A conversation with UNDP Resident Representative Nicole Kouassi
Meeting evolving and escalating needs in Niger
September 14, 2023
In Niger, since the unconstitutional change of government in July, UNDP has been calling for a peaceful resolution of the current situation in the country, where over 41 percent of the population lives in poverty and requires urgent development assistance. We spoke with UNDP Resident Representative Nicole Kouassi about the situation on the ground and the support UNDP is providing.
What are the needs in Niger right now?
Niger is facing not only a humanitarian crisis, but also a development crisis. It’s important to remember, the country was confronted with deep development challenges even before the coup. Niger has faced huge climate issues, it has faced security and terrorism issues and levels of education and unemployment have been of concern for many years. The current instability and rise in tensions, coupled with the closing of borders and climbing inflation, means we are at risk of regressing. And if we don’t tackle the development needs we are seeing, in particular employment, basic social services, prevention of radicalisation and the fight against violent extremism, the humanitarian crisis will grow exponentially. We have to prioritize these things if we want to help the local population during this crisis.
Are you currently able to reach communities in need of assistance?
UNDP is a trusted partner at the community level; we have been here for over 45 years, and we work in some of the hardest areas to reach, conflict affected communities. We have been able to continue to provide support in Dosso, Maradi, Zinder, Diffa, Tillaberi, Tahoua, and Niamey.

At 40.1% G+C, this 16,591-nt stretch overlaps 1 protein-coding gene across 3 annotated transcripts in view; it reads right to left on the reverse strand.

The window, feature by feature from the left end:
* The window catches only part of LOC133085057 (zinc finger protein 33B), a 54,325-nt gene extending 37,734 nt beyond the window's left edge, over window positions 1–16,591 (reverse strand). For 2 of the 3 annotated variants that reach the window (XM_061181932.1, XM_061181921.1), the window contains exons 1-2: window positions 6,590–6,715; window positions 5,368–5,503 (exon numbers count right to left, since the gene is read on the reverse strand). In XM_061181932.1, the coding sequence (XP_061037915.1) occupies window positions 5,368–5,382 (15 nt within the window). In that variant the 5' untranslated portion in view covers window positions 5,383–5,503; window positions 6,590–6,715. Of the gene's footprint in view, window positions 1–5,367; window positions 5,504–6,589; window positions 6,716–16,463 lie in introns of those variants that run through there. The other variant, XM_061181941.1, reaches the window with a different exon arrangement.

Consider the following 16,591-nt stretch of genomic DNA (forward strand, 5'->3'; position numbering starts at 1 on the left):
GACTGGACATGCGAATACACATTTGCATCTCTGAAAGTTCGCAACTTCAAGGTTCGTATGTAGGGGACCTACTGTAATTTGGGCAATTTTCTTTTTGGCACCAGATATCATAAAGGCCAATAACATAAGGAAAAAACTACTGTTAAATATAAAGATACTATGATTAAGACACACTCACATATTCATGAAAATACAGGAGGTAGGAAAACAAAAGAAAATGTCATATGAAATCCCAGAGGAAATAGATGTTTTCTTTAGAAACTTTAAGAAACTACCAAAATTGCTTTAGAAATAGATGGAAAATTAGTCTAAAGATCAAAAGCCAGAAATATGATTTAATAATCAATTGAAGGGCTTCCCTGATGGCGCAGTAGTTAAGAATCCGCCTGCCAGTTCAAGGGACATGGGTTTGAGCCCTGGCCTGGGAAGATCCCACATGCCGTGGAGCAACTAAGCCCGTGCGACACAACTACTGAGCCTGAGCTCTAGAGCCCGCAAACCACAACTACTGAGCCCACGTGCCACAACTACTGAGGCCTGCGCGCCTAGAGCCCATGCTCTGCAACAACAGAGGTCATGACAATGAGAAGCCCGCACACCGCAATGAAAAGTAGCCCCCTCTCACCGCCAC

The fact that nearly 80% of our team are local staff means we are well placed to reach out to communities and local decision makers and we work closely with community-based organizations. Our support currently reaches approximately one million people per year, with support to basic services such as water, health and education, while also focusing on energy, livelihoods, conflict prevention and peace consolidation.
What has been the impact of the recent crisis on UNDP programmes?
Because our programmes have been happening for so many years, there is strong local ownership. The infrastructure we have put in place, whether it is water or schools or health centres, these are things that are part of communities.
We also work with community-based organizations throughout Niger. There is nothing preventing us today from providing stabilization and development assistance, as long as we continue to have the support of Niger’s financial partners.
We are also looking into how we can adapt some of our activities to meet the evolving--and escalating--needs. What we are now putting together, to reinforce our existing livelihoods programme, are activities which would help ensure more young people have income-generating activities. This will include a focus on how we increase availability of produce in local markets, to help address the shortages created from border closures and inflation.